This short story supports your abilities as a professional without any mention of prior work experience. And it is quite effective.
Alignment to the Business
Now that we have a good understanding of aligning your past achievements or professional abilities to the characteristics of what the hiring manager is seeking out of interns, we need to align you to the business.
Knowing where the business is going is vital. In order to find this out, you should read press releases, read the company “About” page, speak to current employees (if possible), and see where the business is heading.
Use this as information to speak to in your cover letter. And how this information is sparking your passion toward becoming an intern.
When you wrote down your 5-year plan or even small facts related to your 5-year plan, you can use this to make yourself a bullseye fit for the company.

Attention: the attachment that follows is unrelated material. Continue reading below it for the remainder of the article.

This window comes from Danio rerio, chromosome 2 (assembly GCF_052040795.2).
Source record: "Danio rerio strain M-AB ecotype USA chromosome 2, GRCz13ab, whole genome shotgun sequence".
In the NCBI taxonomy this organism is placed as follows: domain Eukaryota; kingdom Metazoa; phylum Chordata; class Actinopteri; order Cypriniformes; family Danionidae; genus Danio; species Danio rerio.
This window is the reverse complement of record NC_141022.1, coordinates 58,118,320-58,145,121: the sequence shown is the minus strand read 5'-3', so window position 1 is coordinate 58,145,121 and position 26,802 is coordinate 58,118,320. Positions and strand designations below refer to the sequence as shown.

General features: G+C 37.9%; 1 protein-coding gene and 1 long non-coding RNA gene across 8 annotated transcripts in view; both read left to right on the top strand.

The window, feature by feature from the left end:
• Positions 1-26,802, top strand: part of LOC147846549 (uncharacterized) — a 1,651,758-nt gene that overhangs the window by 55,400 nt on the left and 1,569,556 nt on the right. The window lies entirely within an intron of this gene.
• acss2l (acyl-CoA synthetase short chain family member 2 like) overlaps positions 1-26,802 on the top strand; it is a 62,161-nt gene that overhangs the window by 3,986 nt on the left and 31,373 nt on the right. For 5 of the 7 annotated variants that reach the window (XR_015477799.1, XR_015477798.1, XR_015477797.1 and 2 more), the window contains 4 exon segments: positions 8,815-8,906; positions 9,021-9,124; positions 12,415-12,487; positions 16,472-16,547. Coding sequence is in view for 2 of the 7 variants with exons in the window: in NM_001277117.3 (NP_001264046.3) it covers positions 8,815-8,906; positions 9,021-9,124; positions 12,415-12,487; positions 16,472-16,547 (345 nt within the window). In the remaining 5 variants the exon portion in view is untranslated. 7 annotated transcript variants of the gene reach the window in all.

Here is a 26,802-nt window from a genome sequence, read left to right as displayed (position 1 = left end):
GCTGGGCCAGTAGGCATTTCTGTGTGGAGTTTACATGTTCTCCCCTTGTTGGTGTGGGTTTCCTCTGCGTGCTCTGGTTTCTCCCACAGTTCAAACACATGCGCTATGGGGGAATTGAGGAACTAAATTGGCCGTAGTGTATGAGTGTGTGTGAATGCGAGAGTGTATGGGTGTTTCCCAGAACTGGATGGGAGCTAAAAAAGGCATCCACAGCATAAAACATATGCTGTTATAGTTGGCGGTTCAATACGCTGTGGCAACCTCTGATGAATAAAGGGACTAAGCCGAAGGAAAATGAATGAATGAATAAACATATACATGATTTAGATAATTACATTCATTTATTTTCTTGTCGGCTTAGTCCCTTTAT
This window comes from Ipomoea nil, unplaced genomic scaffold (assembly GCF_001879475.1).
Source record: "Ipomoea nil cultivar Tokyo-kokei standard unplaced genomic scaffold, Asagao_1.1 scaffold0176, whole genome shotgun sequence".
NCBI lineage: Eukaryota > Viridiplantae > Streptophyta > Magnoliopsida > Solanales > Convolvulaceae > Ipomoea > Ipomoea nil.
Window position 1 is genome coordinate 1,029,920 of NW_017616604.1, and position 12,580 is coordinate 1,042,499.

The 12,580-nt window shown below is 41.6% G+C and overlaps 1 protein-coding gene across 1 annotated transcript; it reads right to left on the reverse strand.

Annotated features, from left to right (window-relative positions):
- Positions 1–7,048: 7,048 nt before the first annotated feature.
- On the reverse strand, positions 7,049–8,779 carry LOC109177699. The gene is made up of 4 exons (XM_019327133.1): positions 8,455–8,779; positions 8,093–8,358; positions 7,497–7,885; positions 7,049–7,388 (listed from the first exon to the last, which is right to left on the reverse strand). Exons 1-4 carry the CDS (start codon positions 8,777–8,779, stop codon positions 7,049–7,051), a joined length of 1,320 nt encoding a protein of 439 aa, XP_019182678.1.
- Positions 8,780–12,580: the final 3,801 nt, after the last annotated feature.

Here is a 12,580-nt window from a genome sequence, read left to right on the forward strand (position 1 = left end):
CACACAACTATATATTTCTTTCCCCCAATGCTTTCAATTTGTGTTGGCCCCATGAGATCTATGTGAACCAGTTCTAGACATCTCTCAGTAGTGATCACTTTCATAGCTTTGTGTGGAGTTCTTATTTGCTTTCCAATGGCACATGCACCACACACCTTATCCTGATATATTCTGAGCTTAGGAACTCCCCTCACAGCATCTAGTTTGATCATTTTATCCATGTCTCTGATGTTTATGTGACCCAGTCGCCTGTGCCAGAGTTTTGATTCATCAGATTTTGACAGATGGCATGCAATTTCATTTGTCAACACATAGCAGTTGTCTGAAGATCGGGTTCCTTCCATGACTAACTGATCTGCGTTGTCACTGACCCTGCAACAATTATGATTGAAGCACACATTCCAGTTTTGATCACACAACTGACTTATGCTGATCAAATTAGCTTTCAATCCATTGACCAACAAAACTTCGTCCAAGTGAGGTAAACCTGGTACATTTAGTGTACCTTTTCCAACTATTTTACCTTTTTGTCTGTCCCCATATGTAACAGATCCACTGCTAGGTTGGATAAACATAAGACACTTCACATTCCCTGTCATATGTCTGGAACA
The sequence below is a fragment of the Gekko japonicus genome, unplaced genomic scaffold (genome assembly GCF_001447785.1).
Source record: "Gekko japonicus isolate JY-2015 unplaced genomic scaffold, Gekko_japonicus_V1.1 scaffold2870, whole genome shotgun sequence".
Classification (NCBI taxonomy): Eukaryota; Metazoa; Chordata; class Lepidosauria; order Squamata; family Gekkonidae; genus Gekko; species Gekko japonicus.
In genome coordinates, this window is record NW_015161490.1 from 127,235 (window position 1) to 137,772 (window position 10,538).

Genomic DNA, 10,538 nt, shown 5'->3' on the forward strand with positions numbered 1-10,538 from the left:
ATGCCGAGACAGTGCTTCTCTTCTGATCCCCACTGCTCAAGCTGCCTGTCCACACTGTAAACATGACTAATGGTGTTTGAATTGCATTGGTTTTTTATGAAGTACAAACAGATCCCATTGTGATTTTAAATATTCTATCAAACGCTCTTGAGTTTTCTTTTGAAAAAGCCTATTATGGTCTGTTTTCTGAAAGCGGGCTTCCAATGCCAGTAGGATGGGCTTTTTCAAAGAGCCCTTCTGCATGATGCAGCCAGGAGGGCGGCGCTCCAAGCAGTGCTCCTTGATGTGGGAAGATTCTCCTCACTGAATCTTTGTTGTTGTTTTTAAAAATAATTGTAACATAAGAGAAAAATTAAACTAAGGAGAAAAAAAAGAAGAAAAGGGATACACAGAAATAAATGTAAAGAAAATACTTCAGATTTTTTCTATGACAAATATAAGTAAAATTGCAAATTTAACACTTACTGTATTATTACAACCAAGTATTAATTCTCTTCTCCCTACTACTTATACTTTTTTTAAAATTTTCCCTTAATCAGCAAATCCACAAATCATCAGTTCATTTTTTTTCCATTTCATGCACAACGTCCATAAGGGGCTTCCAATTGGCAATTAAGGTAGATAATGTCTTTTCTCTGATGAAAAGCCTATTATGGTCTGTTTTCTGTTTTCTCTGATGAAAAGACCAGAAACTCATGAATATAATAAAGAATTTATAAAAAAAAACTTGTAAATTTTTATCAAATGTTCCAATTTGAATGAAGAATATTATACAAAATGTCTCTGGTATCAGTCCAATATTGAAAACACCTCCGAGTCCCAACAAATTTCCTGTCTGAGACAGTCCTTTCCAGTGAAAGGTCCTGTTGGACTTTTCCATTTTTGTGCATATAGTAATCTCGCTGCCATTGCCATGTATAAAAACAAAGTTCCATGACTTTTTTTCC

Here’s an example of how to do that.
Amazon is seeking interns for their software engineering department.
How would you align yourself?
Example: “From an outsider's perspective, Amazon is one of the only companies in the world who believes software can truly solve anything. I sense mortgages and financial products are in the future for Amazon. My desire is to become a full-time Software Engineer. And I don’t see any better place to do that than Amazon. The culture of move fast, perform high, and serve our customers is what appeals to me the most. It is the only environment where I’ll be able to learn the highest caliber skill sets that will make my career.”